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PwC: Canadian retailers losing more than $10 million a day to shrink

Canadian retailers are losing about $4 billion a year to shrink, according to a joint study from PwC and the Retail Council of Canada.


November 5, 2012
By Canadian Security

Respondents to PwC’s 2012 Canadian Retail Security Survey reported shrink rates between 0.4 per cent and 2.19 per cent of net sales in 2011. The average was 1.04 per cent. According to PwC, shrink is defined as inventory losses due to theft (employee, customer or organized crime), inventory counting errors, accounting errors, fraud and damaged product loss. Thirty-four retailers participated in the PwC survey, representing approximately 24 per cent of 2011 retail new sales as estimated by PwC and the RCC.

 

“To put retail shrink in perspective, total dollars lost to shrink is almost the same amount as the total investment made each year by the entire Canadian retail industry in their IT departments and more than what retailers invested in their finance departments,” said Paul Beaumont, Director of PwC’s Canadian Retail Consulting Services practice. in a statement. “Unlike IT and finance spending however, shrink provides no benefits to retailers and requires significant time and expense to identify, manage and prevent.”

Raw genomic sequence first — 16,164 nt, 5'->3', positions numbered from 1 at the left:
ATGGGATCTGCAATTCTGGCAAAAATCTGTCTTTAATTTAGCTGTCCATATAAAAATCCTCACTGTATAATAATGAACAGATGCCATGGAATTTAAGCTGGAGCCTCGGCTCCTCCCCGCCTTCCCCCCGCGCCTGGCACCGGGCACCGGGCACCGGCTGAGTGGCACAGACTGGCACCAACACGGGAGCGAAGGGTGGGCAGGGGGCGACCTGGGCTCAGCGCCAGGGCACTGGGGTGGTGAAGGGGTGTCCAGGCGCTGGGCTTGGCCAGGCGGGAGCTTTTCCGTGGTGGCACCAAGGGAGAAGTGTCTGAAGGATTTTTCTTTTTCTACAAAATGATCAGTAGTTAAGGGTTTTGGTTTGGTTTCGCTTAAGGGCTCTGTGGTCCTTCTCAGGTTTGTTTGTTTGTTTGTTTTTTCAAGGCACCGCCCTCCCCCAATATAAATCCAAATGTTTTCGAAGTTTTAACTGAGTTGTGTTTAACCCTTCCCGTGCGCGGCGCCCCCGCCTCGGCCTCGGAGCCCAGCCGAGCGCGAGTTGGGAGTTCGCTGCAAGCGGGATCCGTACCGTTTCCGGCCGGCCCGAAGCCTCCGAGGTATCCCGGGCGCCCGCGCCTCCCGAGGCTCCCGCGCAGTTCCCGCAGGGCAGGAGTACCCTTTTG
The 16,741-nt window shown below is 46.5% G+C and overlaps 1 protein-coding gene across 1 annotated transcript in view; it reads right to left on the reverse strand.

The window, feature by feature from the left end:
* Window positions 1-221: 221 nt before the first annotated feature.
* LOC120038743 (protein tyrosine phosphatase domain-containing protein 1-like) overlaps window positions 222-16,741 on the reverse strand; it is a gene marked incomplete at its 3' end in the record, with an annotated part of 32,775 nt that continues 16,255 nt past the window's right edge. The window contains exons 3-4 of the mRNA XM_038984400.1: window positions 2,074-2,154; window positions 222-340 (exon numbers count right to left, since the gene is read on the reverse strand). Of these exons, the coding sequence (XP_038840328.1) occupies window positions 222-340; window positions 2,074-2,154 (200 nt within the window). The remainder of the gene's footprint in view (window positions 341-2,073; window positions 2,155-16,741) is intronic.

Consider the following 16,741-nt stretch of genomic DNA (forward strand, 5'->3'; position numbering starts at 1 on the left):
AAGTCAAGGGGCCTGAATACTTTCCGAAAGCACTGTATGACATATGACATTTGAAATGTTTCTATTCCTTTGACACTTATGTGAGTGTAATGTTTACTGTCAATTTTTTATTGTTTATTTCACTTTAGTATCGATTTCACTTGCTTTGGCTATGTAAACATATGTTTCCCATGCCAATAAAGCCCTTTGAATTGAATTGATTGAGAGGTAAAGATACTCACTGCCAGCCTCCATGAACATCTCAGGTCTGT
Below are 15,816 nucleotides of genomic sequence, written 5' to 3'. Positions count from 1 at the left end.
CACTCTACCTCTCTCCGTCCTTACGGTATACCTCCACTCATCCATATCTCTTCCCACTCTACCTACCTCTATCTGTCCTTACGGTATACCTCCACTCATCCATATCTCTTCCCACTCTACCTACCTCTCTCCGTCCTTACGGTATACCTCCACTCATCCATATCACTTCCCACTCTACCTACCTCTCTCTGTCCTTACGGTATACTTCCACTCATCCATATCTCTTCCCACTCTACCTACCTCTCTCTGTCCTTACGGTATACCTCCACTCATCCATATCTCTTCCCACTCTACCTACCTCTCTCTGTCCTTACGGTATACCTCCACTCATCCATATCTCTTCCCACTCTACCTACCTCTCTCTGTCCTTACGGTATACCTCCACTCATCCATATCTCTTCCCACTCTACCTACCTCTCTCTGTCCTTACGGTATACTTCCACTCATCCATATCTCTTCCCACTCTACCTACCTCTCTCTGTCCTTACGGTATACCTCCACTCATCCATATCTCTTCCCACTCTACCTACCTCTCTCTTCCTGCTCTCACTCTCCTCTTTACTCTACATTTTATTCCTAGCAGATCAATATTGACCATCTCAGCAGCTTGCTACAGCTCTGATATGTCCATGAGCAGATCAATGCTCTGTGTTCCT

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Security measures to prevent shrink, such as CCTV, observation mirrors and tip hotlines have increased since PwC’s last survey is 2008. Now, 65 per cent of respondents report that they use such tools compared to 39 per cent in 2008. Alarm rates on merchandise, however, have dropped in the same time frame from 72 per cent to 35 per cent. “Retailers are using more sophisticated and concealed tools to keep shrink low while at the same time trying to provide customers with a better experience interacting with their merchandise,” said Stephen O’Keefe, vice-president of operations for the Retail Council of Canada.

 

According to the report, theft by an internal source has increased to more than 33 per cent, up from the 19 per cent reported in 2008. Conversely, theft from an external party has dropped from 65 per cent to 43 per cent.

 

Eighty-eight per cent of respondents said they charge the employee responsible for theft criminally and 94 per cent dismiss the employee with cause. Three out of five retailers perform pre-employment screenings before hiring new staff and 29 per cent request a police background check — half as many that said they did so in 2008.


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